• Support Minority Leader Pelosi's Discharge Petition, which would force a vote on ending the Bush tax cuts for the wealthiest 2%,. The petition only needs 40 more signatures. Click below to find out how to fill your Congressional member's voicemail box with reminders to sign. It has an impact.
  • Attend one of more than 250 events coming up all across the country -- all grassroots organized, and geared towards pressuring members of Congress to end the Bush tax cuts for the wealthiest 2%. Groups are planning rallies, phone banks, and such fun events as singing tax cut-themed carols outside a Rep's office. Find out if one is happening near you here:

Tuesday, December 4, 2012

The people's will

The latest polling from ABC/Washington Post shows that a substantial majority of the public favor restoring 1990's tax rates on the top 2% of earners, and that an even larger majority (two-thirds!) strongly opposes raising the eligibility age for Medicare to 67.

So why, we might ask, are Republican counter-proposals for avoiding the so-called "fiscal cliff" still refusing to agree to the Democratic position, the position that President Obama practically staked his re-election campaign on, that the Bush tax cuts must end for those making over $250,000 per year? And why the Republican focus on cutting benefits to Medicare benefits for seniors, from Republicans who practically staked their election campaign on an attack on the administration for cutting Medicare benefits? (Remember all the talk about the $700 billion supposedly taken from Medicare to fund Obamacare?)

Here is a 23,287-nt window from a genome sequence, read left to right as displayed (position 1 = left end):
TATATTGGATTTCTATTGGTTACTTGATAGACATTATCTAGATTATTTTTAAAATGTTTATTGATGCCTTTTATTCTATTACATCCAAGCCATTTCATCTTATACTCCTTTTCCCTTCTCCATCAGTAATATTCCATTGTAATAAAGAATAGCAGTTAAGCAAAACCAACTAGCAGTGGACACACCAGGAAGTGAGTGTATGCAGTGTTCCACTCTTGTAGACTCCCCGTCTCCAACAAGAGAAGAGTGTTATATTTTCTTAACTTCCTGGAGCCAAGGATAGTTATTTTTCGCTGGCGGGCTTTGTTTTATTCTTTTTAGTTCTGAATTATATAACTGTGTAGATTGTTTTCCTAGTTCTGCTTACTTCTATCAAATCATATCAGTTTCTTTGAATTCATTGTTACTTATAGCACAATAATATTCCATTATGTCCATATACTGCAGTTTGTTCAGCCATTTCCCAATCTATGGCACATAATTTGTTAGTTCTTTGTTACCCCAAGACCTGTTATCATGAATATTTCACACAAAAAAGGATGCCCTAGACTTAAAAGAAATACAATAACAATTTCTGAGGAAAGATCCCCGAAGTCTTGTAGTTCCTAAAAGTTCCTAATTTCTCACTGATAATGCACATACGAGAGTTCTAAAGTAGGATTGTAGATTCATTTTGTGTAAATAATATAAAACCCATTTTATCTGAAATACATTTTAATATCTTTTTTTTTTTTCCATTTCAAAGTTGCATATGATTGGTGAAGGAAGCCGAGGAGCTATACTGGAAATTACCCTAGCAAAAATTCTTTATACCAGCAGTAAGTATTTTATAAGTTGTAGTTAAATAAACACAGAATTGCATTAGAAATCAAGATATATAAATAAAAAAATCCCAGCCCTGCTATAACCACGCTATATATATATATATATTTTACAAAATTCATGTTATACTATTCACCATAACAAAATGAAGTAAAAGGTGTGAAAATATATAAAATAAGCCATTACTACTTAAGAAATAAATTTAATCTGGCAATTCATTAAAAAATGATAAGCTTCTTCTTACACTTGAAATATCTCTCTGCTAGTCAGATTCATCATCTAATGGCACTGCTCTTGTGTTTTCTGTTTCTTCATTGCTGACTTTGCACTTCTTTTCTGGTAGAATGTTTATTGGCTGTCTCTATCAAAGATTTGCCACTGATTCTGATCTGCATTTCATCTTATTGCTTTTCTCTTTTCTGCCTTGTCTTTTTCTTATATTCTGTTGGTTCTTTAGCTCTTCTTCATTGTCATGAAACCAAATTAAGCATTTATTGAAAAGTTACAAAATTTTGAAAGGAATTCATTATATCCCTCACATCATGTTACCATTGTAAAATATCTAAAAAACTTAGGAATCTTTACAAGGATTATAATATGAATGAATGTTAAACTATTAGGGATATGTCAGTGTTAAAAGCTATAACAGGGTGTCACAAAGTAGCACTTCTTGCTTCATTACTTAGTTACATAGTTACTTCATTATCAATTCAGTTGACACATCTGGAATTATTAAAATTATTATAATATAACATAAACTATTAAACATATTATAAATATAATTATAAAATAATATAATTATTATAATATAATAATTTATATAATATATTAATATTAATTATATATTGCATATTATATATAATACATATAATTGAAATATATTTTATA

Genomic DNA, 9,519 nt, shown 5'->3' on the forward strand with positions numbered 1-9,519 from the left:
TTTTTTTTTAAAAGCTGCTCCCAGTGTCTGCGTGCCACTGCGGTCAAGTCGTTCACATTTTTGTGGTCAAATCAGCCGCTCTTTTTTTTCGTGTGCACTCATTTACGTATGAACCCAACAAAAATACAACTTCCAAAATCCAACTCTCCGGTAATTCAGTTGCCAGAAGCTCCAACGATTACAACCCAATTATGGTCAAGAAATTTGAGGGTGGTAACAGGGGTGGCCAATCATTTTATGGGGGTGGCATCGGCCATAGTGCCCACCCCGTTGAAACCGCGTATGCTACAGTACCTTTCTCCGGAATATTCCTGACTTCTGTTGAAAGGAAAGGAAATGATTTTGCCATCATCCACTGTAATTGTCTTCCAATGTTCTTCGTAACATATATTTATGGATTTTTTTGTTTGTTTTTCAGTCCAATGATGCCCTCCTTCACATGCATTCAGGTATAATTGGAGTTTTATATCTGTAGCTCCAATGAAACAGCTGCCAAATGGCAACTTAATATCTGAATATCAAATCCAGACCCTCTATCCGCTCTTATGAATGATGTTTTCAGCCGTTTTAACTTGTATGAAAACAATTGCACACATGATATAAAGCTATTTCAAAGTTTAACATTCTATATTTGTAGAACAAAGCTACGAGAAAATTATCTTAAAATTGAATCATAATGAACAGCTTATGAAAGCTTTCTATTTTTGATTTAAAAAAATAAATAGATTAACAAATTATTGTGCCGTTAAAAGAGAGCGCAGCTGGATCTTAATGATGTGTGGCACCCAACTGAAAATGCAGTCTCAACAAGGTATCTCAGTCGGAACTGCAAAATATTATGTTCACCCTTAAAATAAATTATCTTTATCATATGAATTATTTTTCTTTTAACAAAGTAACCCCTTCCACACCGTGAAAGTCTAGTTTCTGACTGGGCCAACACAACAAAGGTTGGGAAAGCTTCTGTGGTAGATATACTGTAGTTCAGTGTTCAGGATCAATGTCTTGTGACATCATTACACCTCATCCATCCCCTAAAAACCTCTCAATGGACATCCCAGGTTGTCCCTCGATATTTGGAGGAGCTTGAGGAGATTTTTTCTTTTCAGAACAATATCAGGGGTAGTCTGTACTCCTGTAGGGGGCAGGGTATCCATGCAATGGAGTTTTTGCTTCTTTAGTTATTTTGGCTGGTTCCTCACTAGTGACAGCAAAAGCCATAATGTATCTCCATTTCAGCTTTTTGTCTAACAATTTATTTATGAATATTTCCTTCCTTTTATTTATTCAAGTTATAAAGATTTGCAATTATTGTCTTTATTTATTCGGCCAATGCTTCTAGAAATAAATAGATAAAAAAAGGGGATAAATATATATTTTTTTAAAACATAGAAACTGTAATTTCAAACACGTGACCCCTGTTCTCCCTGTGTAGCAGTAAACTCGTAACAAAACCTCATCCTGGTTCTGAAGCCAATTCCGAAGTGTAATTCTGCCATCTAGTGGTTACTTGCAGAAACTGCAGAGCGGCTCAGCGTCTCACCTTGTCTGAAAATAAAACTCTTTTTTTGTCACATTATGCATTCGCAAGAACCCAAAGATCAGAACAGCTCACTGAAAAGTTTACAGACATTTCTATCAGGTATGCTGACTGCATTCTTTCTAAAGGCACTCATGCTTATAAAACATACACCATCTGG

What gives? The House of Representatives is supposed to be the body of government most responsive to the people's will. If would be one thing if the Republican House leadership could make the argument that despite the people's will, their representatives need to be the grown-ups and make the tough decisions necessary to balance the budget. But the Republican proposals don't do a better job of balancing the budget than the Democratic proposals. They do a worse job, in fact. The savings from increasing the age of Medicare eligibility are paltry compared to the revenue gains from raising the top marginal income tax rate from 35% to 39%.

It's time for Republicans in Congress to pay heed to the idea that we live in some semblance of a democracy. If for no other reason than that polls also show that the public knows exactly which side they will blame more if the parties fail to make a deal before the end of the year.

Saturday, December 1, 2012

What the fiscal cliff means